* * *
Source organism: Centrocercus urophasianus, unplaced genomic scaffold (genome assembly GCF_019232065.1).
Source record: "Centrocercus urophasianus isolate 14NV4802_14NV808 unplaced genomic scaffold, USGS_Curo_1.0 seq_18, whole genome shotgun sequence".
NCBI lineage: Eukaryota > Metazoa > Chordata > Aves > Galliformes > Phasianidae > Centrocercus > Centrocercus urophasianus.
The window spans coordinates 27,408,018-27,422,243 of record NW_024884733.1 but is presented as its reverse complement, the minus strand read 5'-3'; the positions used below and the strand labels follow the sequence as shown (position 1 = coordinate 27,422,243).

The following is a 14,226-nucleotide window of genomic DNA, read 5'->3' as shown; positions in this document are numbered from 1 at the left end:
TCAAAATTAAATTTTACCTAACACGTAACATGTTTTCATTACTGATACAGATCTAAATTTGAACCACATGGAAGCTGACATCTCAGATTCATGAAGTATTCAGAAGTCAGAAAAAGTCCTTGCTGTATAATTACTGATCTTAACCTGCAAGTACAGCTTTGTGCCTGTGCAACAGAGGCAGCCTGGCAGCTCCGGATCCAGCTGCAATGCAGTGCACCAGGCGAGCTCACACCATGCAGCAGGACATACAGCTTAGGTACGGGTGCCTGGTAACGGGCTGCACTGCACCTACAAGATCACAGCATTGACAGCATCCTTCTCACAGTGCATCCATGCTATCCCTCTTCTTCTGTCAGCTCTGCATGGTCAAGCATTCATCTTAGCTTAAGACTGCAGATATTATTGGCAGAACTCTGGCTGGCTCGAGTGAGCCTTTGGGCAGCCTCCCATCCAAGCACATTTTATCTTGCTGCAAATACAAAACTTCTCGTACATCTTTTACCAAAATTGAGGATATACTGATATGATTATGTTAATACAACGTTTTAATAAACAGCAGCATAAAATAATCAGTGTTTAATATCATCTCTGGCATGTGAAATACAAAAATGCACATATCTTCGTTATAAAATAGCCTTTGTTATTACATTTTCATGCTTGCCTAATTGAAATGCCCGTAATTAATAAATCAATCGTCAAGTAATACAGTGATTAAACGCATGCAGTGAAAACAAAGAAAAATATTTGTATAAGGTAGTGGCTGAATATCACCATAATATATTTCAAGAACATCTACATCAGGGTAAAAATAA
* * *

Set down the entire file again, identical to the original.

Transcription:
Source organism: Centrocercus urophasianus, unplaced genomic scaffold (genome assembly GCF_019232065.1).
Source record: "Centrocercus urophasianus isolate 14NV4802_14NV808 unplaced genomic scaffold, USGS_Curo_1.0 seq_18, whole genome shotgun sequence".
NCBI lineage: Eukaryota > Metazoa > Chordata > Aves > Galliformes > Phasianidae > Centrocercus > Centrocercus urophasianus.
The window spans coordinates 27,408,018-27,422,243 of record NW_024884733.1 but is presented as its reverse complement, the minus strand read 5'-3'; the positions used below and the strand labels follow the sequence as shown (position 1 = coordinate 27,422,243).

The following is a 14,226-nucleotide window of genomic DNA, read 5'->3' as shown; positions in this document are numbered from 1 at the left end:
TCAAAATTAAATTTTACCTAACACGTAACATGTTTTCATTACTGATACAGATCTAAATTTGAACCACATGGAAGCTGACATCTCAGATTCATGAAGTATTCAGAAGTCAGAAAAAGTCCTTGCTGTATAATTACTGATCTTAACCTGCAAGTACAGCTTTGTGCCTGTGCAACAGAGGCAGCCTGGCAGCTCCGGATCCAGCTGCAATGCAGTGCACCAGGCGAGCTCACACCATGCAGCAGGACATACAGCTTAGGTACGGGTGCCTGGTAACGGGCTGCACTGCACCTACAAGATCACAGCATTGACAGCATCCTTCTCACAGTGCATCCATGCTATCCCTCTTCTTCTGTCAGCTCTGCATGGTCAAGCATTCATCTTAGCTTAAGACTGCAGATATTATTGGCAGAACTCTGGCTGGCTCGAGTGAGCCTTTGGGCAGCCTCCCATCCAAGCACATTTTATCTTGCTGCAAATACAAAACTTCTCGTACATCTTTTACCAAAATTGAGGATATACTGATATGATTATGTTAATACAACGTTTTAATAAACAGCAGCATAAAATAATCAGTGTTTAATATCATCTCTGGCATGTGAAATACAAAAATGCACATATCTTCGTTATAAAATAGCCTTTGTTATTACATTTTCATGCTTGCCTAATTGAAATGCCCGTAATTAATAAATCAATCGTCAAGTAATACAGTGATTAAACGCATGCAGTGAAAACAAAGAAAAATATTTGTATAAGGTAGTGGCTGAATATCACCATAATATATTTCAAGAACATCTACATCAGGGTAAAAATAA